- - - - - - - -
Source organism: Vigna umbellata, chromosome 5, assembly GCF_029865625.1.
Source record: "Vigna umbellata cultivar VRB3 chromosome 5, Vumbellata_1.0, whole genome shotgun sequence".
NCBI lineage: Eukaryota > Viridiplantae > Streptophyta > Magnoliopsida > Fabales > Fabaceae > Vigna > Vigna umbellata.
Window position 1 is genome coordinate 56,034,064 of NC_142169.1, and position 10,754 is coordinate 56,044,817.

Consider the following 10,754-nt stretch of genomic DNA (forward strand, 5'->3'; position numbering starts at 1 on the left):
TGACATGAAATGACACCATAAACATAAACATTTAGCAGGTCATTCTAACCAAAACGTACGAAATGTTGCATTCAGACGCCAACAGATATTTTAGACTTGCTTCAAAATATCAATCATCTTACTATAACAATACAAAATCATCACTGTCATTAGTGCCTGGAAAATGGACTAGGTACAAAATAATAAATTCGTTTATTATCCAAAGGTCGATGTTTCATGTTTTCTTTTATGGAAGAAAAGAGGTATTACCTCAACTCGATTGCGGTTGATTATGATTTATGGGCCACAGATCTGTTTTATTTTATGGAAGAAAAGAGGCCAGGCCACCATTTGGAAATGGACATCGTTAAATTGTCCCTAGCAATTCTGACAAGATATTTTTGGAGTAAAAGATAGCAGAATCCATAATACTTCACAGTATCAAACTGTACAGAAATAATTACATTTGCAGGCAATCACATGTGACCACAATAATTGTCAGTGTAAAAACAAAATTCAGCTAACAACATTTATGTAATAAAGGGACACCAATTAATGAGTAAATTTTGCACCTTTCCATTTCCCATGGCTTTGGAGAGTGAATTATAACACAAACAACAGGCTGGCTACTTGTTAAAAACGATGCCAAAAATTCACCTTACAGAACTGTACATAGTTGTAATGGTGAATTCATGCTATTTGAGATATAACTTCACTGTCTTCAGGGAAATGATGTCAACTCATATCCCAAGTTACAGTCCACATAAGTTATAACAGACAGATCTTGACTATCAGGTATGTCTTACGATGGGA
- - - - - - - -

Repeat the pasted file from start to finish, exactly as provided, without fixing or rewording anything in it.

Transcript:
Source organism: Vigna umbellata, chromosome 5, assembly GCF_029865625.1.
Source record: "Vigna umbellata cultivar VRB3 chromosome 5, Vumbellata_1.0, whole genome shotgun sequence".
NCBI lineage: Eukaryota > Viridiplantae > Streptophyta > Magnoliopsida > Fabales > Fabaceae > Vigna > Vigna umbellata.
Window position 1 is genome coordinate 56,034,064 of NC_142169.1, and position 10,754 is coordinate 56,044,817.

Consider the following 10,754-nt stretch of genomic DNA (forward strand, 5'->3'; position numbering starts at 1 on the left):
TGACATGAAATGACACCATAAACATAAACATTTAGCAGGTCATTCTAACCAAAACGTACGAAATGTTGCATTCAGACGCCAACAGATATTTTAGACTTGCTTCAAAATATCAATCATCTTACTATAACAATACAAAATCATCACTGTCATTAGTGCCTGGAAAATGGACTAGGTACAAAATAATAAATTCGTTTATTATCCAAAGGTCGATGTTTCATGTTTTCTTTTATGGAAGAAAAGAGGTATTACCTCAACTCGATTGCGGTTGATTATGATTTATGGGCCACAGATCTGTTTTATTTTATGGAAGAAAAGAGGCCAGGCCACCATTTGGAAATGGACATCGTTAAATTGTCCCTAGCAATTCTGACAAGATATTTTTGGAGTAAAAGATAGCAGAATCCATAATACTTCACAGTATCAAACTGTACAGAAATAATTACATTTGCAGGCAATCACATGTGACCACAATAATTGTCAGTGTAAAAACAAAATTCAGCTAACAACATTTATGTAATAAAGGGACACCAATTAATGAGTAAATTTTGCACCTTTCCATTTCCCATGGCTTTGGAGAGTGAATTATAACACAAACAACAGGCTGGCTACTTGTTAAAAACGATGCCAAAAATTCACCTTACAGAACTGTACATAGTTGTAATGGTGAATTCATGCTATTTGAGATATAACTTCACTGTCTTCAGGGAAATGATGTCAACTCATATCCCAAGTTACAGTCCACATAAGTTATAACAGACAGATCTTGACTATCAGGTATGTCTTACGATGGGA